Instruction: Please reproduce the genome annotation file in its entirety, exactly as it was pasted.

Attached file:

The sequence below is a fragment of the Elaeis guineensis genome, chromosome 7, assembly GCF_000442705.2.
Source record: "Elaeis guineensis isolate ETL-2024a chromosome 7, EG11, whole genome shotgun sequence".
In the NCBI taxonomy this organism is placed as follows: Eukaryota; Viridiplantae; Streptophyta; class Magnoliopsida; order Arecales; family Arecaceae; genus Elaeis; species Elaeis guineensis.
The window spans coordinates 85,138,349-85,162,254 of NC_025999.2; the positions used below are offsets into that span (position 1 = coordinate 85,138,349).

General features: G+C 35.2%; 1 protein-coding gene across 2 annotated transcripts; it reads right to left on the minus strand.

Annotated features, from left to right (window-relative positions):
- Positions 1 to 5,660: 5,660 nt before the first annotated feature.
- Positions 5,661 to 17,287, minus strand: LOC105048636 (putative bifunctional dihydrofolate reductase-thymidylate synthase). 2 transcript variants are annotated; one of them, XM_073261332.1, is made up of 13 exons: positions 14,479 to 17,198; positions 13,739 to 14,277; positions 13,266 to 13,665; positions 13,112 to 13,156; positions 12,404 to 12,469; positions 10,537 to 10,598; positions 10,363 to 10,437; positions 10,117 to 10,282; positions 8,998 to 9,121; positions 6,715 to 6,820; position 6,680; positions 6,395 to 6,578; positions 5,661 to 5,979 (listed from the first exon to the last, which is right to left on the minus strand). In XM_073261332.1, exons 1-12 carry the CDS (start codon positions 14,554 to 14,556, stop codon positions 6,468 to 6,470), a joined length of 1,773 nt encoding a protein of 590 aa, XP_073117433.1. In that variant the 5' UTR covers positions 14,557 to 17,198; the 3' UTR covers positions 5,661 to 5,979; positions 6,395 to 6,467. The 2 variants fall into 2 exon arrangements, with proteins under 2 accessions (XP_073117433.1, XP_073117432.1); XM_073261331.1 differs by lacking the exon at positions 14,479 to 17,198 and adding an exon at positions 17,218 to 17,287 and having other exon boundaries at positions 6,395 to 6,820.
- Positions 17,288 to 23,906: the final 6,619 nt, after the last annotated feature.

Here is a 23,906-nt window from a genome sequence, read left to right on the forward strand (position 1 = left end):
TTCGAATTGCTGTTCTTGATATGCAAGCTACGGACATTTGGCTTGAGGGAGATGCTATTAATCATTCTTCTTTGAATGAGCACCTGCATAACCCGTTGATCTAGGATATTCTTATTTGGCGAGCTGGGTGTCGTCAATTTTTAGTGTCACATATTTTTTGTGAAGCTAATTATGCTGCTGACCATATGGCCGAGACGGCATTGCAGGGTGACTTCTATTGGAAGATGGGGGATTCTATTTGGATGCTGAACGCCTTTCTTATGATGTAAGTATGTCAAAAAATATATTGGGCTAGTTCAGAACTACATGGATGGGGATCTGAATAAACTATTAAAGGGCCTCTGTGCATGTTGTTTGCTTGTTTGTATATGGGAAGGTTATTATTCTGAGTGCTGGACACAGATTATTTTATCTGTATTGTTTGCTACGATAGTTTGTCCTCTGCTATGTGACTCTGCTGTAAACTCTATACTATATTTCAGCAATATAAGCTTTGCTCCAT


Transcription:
The sequence below is a fragment of the Elaeis guineensis genome, chromosome 7, assembly GCF_000442705.2.
Source record: "Elaeis guineensis isolate ETL-2024a chromosome 7, EG11, whole genome shotgun sequence".
In the NCBI taxonomy this organism is placed as follows: Eukaryota; Viridiplantae; Streptophyta; class Magnoliopsida; order Arecales; family Arecaceae; genus Elaeis; species Elaeis guineensis.
The window spans coordinates 85,138,349-85,162,254 of NC_025999.2; the positions used below are offsets into that span (position 1 = coordinate 85,138,349).

General features: G+C 35.2%; 1 protein-coding gene across 2 annotated transcripts; it reads right to left on the minus strand.

Annotated features, from left to right (window-relative positions):
- Positions 1 to 5,660: 5,660 nt before the first annotated feature.
- Positions 5,661 to 17,287, minus strand: LOC105048636 (putative bifunctional dihydrofolate reductase-thymidylate synthase). 2 transcript variants are annotated; one of them, XM_073261332.1, is made up of 13 exons: positions 14,479 to 17,198; positions 13,739 to 14,277; positions 13,266 to 13,665; positions 13,112 to 13,156; positions 12,404 to 12,469; positions 10,537 to 10,598; positions 10,363 to 10,437; positions 10,117 to 10,282; positions 8,998 to 9,121; positions 6,715 to 6,820; position 6,680; positions 6,395 to 6,578; positions 5,661 to 5,979 (listed from the first exon to the last, which is right to left on the minus strand). In XM_073261332.1, exons 1-12 carry the CDS (start codon positions 14,554 to 14,556, stop codon positions 6,468 to 6,470), a joined length of 1,773 nt encoding a protein of 590 aa, XP_073117433.1. In that variant the 5' UTR covers positions 14,557 to 17,198; the 3' UTR covers positions 5,661 to 5,979; positions 6,395 to 6,467. The 2 variants fall into 2 exon arrangements, with proteins under 2 accessions (XP_073117433.1, XP_073117432.1); XM_073261331.1 differs by lacking the exon at positions 14,479 to 17,198 and adding an exon at positions 17,218 to 17,287 and having other exon boundaries at positions 6,395 to 6,820.
- Positions 17,288 to 23,906: the final 6,619 nt, after the last annotated feature.

Here is a 23,906-nt window from a genome sequence, read left to right on the forward strand (position 1 = left end):
TTCGAATTGCTGTTCTTGATATGCAAGCTACGGACATTTGGCTTGAGGGAGATGCTATTAATCATTCTTCTTTGAATGAGCACCTGCATAACCCGTTGATCTAGGATATTCTTATTTGGCGAGCTGGGTGTCGTCAATTTTTAGTGTCACATATTTTTTGTGAAGCTAATTATGCTGCTGACCATATGGCCGAGACGGCATTGCAGGGTGACTTCTATTGGAAGATGGGGGATTCTATTTGGATGCTGAACGCCTTTCTTATGATGTAAGTATGTCAAAAAATATATTGGGCTAGTTCAGAACTACATGGATGGGGATCTGAATAAACTATTAAAGGGCCTCTGTGCATGTTGTTTGCTTGTTTGTATATGGGAAGGTTATTATTCTGAGTGCTGGACACAGATTATTTTATCTGTATTGTTTGCTACGATAGTTTGTCCTCTGCTATGTGACTCTGCTGTAAACTCTATACTATATTTCAGCAATATAAGCTTTGCTCCAT